A pregnancy for an unmarried couple may raise questions about child support. In most cases, an expecting mother may want assurances that the father will contribute his fair share toward the expenses of raising the child. In Massachusetts, there are mandatory child support guidelines. An attorney that focuses on family law issues can provide guidance on how the complicated formula might apply in a specific client’s situation.
The process starts with gathering data about each parent’s income and medial insurance premiums. Other variables include the number of children, the expected costs of childcare and education, and any extracurricular activities. A court generally presumes that a child should benefit from each parent’s financial situation, which means that additional child support might be ordered if the parents can afford it.
Of course, the above discussion assumes that paternity was established. The general rule is that the legal mother and legal father have a financial obligation to a minor child. In a recent letter to a columnist, however, a reader sought advice on how her son should respond to news that his estranged former girlfriend was pregnant. Regarding parentage, the girlfriend had apparently told doctors that the father of her baby was dead.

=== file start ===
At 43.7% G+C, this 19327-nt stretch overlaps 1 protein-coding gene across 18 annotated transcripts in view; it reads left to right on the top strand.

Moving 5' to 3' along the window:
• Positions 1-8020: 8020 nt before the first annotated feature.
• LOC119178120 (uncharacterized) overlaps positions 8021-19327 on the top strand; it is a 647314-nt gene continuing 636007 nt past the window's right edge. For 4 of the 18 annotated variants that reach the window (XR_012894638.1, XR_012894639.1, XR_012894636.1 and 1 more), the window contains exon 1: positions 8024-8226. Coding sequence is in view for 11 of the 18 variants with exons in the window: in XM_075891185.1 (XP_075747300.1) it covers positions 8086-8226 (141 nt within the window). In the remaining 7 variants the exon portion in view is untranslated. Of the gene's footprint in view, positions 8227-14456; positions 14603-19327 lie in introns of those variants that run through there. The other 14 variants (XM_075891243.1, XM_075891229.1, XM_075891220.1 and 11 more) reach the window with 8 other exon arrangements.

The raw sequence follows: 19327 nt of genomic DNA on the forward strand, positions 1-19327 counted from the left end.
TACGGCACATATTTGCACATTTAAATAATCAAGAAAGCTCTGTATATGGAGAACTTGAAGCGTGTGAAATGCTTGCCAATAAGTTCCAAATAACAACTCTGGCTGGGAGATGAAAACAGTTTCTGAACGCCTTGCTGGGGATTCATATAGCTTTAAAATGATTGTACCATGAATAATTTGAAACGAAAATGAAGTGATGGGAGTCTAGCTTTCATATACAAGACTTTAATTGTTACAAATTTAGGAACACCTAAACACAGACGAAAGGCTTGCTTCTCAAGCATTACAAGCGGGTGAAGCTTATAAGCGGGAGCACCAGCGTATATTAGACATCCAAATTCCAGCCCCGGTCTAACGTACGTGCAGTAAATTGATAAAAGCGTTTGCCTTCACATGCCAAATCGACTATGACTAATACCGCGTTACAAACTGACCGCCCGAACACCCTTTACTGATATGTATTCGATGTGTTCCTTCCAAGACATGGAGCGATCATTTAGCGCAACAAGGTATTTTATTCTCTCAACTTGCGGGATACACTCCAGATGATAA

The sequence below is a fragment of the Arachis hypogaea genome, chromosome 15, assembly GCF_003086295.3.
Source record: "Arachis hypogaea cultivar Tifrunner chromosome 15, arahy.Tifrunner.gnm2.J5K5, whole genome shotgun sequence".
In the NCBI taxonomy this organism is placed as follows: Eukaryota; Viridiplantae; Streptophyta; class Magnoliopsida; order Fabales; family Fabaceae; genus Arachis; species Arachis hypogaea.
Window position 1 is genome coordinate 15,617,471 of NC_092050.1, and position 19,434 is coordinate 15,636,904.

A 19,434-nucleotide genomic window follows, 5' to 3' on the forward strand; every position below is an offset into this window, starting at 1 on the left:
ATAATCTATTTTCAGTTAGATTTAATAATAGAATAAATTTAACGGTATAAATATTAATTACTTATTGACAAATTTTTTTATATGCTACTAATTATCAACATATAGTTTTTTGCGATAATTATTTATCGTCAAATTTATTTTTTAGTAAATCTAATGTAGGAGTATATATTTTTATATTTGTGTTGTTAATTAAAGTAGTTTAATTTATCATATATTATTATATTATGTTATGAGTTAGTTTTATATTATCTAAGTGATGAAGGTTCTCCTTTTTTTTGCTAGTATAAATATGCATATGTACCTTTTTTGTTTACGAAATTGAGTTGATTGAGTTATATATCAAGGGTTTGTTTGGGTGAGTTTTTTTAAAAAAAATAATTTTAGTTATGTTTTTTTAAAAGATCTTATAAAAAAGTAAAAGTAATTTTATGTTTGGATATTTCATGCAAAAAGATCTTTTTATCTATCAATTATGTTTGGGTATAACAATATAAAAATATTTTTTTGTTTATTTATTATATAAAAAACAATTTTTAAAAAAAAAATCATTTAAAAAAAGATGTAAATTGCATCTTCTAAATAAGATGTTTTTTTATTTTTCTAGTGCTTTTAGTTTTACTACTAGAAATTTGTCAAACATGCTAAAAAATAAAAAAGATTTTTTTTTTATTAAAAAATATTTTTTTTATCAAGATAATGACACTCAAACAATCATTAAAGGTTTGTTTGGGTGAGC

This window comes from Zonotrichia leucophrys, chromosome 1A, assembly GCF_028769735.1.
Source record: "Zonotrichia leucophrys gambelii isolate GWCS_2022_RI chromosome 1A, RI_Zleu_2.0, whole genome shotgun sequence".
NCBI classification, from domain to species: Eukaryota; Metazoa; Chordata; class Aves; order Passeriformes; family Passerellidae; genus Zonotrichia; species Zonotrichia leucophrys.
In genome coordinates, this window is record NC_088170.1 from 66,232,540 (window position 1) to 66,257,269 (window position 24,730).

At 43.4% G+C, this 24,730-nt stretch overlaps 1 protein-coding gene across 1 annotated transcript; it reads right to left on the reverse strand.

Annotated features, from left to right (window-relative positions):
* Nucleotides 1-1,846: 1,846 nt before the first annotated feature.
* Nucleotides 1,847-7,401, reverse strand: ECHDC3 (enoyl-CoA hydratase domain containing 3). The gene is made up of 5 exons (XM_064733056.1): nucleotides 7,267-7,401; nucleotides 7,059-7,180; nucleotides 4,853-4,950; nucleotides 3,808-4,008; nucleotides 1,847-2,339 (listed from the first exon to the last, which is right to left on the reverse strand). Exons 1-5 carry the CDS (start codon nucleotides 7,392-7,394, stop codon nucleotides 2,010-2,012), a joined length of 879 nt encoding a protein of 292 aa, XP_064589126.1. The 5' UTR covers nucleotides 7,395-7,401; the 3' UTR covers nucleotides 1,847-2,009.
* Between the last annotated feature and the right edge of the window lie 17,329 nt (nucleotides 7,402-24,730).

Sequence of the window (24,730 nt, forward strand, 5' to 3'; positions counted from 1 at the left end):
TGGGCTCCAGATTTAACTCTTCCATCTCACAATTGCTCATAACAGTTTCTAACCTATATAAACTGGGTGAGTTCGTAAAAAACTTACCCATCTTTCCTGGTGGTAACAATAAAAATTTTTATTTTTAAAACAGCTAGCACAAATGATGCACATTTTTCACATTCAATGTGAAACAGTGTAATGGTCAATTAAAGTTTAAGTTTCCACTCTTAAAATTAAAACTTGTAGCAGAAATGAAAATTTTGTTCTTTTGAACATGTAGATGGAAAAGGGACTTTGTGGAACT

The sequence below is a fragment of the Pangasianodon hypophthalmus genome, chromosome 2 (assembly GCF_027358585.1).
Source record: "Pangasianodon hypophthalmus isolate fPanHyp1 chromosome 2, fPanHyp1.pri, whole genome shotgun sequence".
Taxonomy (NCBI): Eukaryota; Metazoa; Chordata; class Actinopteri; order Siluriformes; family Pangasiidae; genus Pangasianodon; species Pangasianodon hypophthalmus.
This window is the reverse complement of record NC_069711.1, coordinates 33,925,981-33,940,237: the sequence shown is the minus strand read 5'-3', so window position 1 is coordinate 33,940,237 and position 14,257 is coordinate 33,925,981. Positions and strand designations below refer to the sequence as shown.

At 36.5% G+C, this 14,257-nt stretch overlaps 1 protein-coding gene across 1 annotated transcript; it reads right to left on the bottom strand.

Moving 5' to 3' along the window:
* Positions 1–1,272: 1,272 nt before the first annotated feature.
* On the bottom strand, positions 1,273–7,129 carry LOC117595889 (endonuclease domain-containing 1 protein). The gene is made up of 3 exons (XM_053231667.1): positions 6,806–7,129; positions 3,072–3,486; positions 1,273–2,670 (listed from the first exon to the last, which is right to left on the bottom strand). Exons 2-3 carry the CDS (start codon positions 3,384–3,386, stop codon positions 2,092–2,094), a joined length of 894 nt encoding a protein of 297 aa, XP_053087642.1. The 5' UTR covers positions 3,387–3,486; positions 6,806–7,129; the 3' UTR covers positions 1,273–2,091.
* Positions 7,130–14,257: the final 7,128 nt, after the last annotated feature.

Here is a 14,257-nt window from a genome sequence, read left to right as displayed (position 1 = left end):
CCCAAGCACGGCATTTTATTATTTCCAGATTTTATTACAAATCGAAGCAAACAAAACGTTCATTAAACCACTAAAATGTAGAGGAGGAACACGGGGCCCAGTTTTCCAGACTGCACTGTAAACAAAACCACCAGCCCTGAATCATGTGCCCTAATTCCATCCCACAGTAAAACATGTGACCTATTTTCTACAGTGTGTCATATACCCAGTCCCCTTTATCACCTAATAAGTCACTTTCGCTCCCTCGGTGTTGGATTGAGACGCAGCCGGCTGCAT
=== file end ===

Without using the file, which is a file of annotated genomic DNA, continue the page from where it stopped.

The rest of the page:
The columnist advised that the boyfriend should legally establish paternity to the extent he desired to have a relationship or any legal rights with the child. Notably, paternity can be established at any time in a child’s life. Without a paternity test, a child born outside of marriage will not have a legal father.
Source: Washington Post, “Ask Amy: Pregnant mom denies paternity; should dad also deny?” Amy Dickinson, June 20, 2016